Copyright © 2007 by American Society of Mechanical Engineers
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Figures

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Figure 1

Schematic of the test flow loop

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Figure 2

Schematic of the test module. Dimensions are not drawn to scale. (a) Exploded view of the stacked microchannel, (b) channel cross section and dimensions, (c) Side view of the stacked microchannel, and (d) bottom view of the thin-film heaters and temperature sensors.

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Figure 3

Typical calibration curves of the resistive sensors

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Figure 4

Wall temperature distribution for parallel flow and uniform heating

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Figure 5

Wall temperature distribution for counterflow and uniform heating

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Figure 6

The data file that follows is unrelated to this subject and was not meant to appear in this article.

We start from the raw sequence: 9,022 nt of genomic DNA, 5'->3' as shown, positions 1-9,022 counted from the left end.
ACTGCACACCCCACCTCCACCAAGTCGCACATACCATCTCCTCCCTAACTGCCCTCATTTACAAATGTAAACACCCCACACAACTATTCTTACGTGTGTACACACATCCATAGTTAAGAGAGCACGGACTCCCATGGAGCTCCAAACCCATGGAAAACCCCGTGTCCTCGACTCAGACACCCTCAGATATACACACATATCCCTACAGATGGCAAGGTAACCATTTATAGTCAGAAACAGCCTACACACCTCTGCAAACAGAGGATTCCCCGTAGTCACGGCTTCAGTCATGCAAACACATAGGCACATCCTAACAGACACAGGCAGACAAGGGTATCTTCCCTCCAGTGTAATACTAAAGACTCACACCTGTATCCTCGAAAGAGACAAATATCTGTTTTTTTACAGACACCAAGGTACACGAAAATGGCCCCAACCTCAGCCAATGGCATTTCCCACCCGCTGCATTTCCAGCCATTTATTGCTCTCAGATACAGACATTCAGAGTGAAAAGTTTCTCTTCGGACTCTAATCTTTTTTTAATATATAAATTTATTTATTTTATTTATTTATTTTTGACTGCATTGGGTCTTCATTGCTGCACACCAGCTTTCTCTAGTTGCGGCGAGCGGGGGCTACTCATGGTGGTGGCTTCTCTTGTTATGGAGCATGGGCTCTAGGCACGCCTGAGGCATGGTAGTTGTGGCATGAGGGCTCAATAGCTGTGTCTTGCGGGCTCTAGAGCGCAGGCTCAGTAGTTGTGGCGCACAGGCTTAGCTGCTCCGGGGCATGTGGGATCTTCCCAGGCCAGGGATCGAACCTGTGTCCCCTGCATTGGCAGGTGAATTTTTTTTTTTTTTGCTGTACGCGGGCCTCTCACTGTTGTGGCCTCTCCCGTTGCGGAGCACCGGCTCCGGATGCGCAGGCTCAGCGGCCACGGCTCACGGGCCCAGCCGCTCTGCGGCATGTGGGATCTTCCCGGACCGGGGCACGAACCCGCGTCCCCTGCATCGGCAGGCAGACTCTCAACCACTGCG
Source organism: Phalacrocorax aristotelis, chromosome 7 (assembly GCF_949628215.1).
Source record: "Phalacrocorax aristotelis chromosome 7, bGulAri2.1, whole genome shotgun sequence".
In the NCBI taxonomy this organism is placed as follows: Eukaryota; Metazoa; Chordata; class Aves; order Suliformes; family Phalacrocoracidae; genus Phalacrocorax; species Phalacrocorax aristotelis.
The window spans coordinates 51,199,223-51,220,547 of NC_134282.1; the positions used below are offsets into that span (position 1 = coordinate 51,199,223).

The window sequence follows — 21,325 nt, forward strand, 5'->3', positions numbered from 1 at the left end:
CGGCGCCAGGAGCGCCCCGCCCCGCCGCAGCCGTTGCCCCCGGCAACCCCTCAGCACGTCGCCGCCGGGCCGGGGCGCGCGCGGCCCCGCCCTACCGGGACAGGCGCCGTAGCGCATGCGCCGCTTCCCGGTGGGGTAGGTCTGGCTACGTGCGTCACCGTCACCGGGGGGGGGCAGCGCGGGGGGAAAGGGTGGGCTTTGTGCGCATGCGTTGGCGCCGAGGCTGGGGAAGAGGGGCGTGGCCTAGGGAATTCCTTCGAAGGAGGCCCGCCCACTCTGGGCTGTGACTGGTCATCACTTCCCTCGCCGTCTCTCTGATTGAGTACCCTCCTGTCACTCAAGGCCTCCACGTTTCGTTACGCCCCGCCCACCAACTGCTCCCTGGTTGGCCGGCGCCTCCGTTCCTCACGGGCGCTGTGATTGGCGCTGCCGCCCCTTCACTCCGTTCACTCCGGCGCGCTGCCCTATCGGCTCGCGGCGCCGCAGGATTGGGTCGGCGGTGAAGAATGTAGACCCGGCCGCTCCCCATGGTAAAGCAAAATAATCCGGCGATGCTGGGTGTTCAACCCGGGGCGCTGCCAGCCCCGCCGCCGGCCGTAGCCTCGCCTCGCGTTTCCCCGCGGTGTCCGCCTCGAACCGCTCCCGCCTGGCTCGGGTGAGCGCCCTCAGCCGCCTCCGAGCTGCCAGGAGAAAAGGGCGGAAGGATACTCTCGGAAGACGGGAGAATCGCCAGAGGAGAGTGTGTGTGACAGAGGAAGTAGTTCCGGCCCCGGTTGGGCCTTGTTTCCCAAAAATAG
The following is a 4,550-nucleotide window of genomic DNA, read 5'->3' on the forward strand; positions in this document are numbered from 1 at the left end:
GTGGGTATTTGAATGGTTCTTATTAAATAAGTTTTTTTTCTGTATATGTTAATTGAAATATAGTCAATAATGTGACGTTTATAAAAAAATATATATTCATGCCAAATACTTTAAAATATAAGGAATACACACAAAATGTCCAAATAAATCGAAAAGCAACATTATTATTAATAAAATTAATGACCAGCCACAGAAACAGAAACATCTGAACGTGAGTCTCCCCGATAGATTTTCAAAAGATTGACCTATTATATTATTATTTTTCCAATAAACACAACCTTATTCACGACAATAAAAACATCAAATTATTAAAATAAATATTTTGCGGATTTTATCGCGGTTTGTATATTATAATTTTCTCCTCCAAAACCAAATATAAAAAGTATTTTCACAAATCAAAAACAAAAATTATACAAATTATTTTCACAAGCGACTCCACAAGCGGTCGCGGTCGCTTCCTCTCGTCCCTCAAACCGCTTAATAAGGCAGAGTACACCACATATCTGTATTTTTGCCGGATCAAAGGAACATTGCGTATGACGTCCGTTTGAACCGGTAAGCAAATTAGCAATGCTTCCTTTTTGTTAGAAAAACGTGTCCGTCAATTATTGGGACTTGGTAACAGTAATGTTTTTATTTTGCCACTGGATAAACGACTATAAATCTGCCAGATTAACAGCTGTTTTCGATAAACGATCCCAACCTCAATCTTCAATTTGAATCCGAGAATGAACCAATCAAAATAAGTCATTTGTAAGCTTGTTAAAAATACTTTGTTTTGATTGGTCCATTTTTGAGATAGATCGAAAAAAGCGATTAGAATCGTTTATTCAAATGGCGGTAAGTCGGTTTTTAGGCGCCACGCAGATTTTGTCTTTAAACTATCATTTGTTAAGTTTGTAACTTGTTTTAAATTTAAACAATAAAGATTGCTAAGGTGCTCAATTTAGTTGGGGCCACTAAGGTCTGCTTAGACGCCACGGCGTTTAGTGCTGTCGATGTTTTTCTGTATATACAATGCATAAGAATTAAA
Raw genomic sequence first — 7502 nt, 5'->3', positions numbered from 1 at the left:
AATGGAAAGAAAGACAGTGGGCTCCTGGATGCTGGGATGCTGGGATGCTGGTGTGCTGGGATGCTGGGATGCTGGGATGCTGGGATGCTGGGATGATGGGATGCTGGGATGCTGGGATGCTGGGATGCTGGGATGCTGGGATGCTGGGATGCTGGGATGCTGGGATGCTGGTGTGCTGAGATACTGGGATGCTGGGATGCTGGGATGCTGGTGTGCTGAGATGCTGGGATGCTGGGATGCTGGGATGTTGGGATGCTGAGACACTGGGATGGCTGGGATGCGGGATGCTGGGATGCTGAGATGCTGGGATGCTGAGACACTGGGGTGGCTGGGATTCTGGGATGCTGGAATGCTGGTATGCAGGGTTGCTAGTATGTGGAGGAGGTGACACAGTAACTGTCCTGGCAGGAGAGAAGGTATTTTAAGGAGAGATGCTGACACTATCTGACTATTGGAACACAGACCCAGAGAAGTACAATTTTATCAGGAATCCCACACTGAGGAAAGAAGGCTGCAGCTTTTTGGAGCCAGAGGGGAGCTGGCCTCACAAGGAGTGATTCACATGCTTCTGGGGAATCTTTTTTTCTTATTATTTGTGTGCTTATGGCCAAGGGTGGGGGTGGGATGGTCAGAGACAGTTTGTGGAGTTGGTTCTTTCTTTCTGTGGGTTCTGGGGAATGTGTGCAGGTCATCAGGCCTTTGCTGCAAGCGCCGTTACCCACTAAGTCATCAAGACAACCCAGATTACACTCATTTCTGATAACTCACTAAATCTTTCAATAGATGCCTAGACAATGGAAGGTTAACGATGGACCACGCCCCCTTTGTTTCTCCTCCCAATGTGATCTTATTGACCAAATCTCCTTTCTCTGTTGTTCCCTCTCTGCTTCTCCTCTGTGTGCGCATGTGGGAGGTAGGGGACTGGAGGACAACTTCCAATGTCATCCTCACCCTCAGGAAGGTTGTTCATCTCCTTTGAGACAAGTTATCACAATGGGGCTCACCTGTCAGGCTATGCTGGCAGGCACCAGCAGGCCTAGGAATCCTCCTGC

Total thermal resistances for parallel flow and counterflow with equal flow rate at each of the two microchannels layers

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Figure 7

Total thermal resistances for parallel flow with different interlayer flow rate ratios

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Figure 8

Total thermal resistances for counterflow with different interlayer flow rate ratios

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Figure 9

On-chip thermal resistances for different flow combinations

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Figure 10

Temperature distribution for parallel flow with downstream half heating

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Figure 11

Temperature distribution for counterflow with downstream half heating

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Figure 12

Temperature distribution for parallel flow with upstream half heating

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Figure 13

Temperature distribution for counterflow with downstream half heating

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Figure 14

Increases in thermal resistance for parallel flow cases undergoing localized heating